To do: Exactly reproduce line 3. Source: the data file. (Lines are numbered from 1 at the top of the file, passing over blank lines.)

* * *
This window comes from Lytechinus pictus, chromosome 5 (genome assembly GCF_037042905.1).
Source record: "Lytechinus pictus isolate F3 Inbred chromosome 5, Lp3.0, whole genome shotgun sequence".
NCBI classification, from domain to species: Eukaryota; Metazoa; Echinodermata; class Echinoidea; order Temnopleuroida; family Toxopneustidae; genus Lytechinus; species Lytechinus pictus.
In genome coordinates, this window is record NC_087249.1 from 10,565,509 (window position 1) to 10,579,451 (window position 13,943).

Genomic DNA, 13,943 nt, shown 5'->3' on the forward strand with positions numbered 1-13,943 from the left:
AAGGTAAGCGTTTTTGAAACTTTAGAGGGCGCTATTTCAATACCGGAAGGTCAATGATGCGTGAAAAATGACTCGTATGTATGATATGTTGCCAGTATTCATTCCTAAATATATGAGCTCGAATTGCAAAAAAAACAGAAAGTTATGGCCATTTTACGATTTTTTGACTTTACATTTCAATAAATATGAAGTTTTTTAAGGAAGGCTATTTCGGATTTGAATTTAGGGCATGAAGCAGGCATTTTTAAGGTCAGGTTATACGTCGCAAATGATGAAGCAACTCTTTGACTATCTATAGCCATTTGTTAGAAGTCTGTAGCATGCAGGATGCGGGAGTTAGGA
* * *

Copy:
NCBI classification, from domain to species: Eukaryota; Metazoa; Echinodermata; class Echinoidea; order Temnopleuroida; family Toxopneustidae; genus Lytechinus; species Lytechinus pictus.